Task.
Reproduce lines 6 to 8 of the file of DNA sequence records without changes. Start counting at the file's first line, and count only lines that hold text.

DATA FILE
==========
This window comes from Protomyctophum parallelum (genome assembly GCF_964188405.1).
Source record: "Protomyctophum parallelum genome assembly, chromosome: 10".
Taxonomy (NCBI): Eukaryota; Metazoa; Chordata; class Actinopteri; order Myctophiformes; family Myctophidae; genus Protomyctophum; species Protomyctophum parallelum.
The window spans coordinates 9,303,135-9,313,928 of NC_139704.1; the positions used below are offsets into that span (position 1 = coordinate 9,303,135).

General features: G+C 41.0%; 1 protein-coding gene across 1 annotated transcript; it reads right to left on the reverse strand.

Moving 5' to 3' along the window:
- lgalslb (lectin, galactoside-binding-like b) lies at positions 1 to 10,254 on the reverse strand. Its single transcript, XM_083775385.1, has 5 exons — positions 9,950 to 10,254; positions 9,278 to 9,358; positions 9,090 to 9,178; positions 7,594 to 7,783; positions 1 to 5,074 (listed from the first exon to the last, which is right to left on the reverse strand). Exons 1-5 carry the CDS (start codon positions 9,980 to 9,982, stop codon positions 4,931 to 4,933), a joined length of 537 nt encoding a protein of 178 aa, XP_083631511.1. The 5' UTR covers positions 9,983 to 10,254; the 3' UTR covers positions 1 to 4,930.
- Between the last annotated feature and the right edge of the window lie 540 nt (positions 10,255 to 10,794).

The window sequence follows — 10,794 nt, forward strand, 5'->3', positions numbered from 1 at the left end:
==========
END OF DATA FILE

Moving 5' to 3' along the window:
- lgalslb (lectin, galactoside-binding-like b) lies at positions 1 to 10,254 on the reverse strand. Its single transcript, XM_083775385.1, has 5 exons — positions 9,950 to 10,254; positions 9,278 to 9,358; positions 9,090 to 9,178; positions 7,594 to 7,783; positions 1 to 5,074 (listed from the first exon to the last, which is right to left on the reverse strand). Exons 1-5 carry the CDS (start codon positions 9,980 to 9,982, stop codon positions 4,931 to 4,933), a joined length of 537 nt encoding a protein of 178 aa, XP_083631511.1. The 5' UTR covers positions 9,983 to 10,254; the 3' UTR covers positions 1 to 4,930.
- Between the last annotated feature and the right edge of the window lie 540 nt (positions 10,255 to 10,794).